Tonight I put my gorgeous little foster baby to bed for the last time. Tomorrow he goes back to his Mummy and we'll have just three short visits together before I say my last goodbye to him.
And so my thoughts are turning to a question I've been asked many times since he came in April, and to which I've always been unable to furnish an answer: how will I feel when he leaves?
Honestly? I still don't really know. How can I know? How could anybody know what their reaction would be in advance. I can imagine various scenarios but, even at this late stage, I still can't honestly say what will happen on Friday when I hand him over to his Mummy for the last time and I know I'll probably never see him again.
Over the last six weeks of his transition my thoughts have mainly been about sufficiency. Have I done enough? Have I played with him, read to him and talked to him enough? Have I given him enough love, patience and security? Have I prayed for him enough?
But today, a day of so many last times, I have been thinking not about my experience, but about his, and about the experiences of the others who have meant so much to him over this last eight months - my family, my friends and my awesome church.
There has been a constant stream of last goodbyes, kisses, cuddles, prayers and love. He surely has been made to feel as though he is a very special boy, and I'm glad of that. There have been a few tears too, and a few brave faces.
Despite all the training and serious talks with social workers and others, I never really appreciated how difficult this might be for those not obviously directly involved in the process. This smiling, loving little boy has giggled his way into a lot of hearts over the months, and there's almost a sense of disbelief that we'll probably never know the outcome of his story. He is part of our lives today, and tomorrow he is completely gone. My friend's two-year-old son greets me with 'Where's ****' every time I go to the house. I don't know how long that will go on for. I certainly never gave much thought to the effect that the appearance and disappearance of these transitory playmates might have on the other children in my life. And then there's my family who, even at a distance, have welcomed and loved this little boy as one of their own.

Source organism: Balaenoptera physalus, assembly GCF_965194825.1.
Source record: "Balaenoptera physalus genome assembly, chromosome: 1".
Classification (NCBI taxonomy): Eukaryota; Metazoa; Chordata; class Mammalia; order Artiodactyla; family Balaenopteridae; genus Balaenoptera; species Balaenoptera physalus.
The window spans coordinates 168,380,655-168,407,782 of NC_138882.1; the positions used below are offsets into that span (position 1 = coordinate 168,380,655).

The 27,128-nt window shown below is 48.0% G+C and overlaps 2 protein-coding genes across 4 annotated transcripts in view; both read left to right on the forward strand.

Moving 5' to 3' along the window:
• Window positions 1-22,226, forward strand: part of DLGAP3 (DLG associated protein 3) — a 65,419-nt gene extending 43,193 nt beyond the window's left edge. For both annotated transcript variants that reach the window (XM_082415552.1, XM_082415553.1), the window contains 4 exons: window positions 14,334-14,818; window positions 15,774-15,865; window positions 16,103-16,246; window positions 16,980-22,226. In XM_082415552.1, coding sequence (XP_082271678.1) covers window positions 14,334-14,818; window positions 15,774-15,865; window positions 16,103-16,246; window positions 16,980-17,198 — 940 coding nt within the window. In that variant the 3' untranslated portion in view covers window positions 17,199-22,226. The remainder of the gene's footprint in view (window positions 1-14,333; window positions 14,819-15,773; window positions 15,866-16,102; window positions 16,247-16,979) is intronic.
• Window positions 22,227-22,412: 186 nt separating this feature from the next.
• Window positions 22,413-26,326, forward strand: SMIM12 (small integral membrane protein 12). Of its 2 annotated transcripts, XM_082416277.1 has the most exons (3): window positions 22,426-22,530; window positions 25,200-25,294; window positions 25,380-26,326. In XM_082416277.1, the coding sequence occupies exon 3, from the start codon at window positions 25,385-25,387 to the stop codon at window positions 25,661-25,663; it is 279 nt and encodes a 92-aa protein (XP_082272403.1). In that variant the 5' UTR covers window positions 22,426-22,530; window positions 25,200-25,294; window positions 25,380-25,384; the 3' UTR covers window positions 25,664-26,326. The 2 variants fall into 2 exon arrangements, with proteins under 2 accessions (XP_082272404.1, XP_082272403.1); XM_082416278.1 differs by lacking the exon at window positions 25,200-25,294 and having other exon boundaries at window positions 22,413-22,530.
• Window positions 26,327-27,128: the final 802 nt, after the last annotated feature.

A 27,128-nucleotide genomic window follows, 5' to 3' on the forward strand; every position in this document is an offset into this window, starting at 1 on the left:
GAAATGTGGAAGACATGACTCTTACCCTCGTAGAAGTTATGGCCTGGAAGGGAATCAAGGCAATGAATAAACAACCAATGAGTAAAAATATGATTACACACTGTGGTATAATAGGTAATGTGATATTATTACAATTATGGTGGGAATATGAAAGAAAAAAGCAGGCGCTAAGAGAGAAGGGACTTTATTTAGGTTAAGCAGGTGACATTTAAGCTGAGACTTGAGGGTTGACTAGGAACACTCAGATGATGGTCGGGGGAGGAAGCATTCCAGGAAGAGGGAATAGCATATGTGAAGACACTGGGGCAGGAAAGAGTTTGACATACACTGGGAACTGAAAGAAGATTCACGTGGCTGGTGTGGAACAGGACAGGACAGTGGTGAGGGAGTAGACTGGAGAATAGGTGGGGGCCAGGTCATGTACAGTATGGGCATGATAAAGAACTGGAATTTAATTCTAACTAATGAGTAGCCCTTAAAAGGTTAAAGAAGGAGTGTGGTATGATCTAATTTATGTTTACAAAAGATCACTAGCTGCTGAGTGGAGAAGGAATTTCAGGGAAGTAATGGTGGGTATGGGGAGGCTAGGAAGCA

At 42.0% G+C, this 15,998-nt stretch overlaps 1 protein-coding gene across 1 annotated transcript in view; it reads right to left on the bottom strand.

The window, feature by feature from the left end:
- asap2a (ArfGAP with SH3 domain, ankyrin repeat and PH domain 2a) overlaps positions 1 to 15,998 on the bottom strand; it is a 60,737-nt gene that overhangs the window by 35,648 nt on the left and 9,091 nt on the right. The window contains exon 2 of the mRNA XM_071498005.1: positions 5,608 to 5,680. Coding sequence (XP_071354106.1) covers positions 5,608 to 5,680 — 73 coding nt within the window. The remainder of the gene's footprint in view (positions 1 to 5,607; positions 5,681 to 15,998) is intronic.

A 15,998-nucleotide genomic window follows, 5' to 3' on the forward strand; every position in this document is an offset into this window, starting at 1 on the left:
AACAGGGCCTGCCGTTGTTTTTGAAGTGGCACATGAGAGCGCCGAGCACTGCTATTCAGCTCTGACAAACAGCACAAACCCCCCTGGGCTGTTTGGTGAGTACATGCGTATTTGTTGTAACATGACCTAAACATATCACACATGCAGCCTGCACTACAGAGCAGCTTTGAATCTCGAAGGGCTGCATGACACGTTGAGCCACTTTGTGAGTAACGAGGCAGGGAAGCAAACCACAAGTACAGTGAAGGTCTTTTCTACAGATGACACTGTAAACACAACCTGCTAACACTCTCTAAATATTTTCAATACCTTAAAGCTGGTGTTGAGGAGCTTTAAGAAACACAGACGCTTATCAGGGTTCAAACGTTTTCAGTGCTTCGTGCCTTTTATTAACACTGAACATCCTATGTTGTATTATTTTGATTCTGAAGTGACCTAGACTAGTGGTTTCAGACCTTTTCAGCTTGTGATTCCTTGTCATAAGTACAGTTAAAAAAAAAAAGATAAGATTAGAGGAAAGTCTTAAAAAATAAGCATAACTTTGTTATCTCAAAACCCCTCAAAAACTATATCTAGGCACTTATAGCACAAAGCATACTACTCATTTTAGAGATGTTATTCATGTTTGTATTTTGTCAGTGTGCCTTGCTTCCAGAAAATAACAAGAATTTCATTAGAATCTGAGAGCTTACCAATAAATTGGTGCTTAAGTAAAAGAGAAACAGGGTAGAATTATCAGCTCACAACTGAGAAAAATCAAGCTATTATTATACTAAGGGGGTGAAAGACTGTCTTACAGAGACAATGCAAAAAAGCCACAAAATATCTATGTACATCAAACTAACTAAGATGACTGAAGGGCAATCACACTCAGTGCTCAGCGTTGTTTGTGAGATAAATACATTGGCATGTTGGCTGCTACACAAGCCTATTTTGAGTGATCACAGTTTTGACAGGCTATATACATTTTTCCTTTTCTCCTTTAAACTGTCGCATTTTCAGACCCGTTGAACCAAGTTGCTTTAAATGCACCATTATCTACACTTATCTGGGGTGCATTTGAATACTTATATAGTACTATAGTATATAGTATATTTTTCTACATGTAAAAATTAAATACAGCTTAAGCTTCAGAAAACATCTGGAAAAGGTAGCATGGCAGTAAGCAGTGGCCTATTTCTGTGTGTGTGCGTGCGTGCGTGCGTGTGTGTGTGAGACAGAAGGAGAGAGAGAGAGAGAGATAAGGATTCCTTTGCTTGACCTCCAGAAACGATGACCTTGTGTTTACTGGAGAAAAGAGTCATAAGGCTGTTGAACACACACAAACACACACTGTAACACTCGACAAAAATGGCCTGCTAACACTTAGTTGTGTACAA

And then there's 'the boy' himself. He went to bed like a lamb tonight, blissfully unaware that he would never sleep in this cot again. I've taken him to his Mummy's home so many times and always, always been there to pick him up later. How will he process what happens this Friday when I drop him off and then just never come back?
I can't answer that question any more than I can answer the questions about myself. I can't know the effect on him. I can only commit him to his heavenly father and then trust.
Parents experience a lot of 'last times' when raising a child. The last time in those newborn clothes, the last milk feed, the last time in the cot before getting a big bed. I've experienced many last times with 'the boy' already, but paid little attention to them because I was always excited for the 'first times' - first time eating solid food, crawling, walking.
This week, it has been all last times with no possibility of any first times. If nothing else, it has made me make each time as special as possible. Perhaps we can all learn to pay more attention to the last times, even while we look forward to more first times.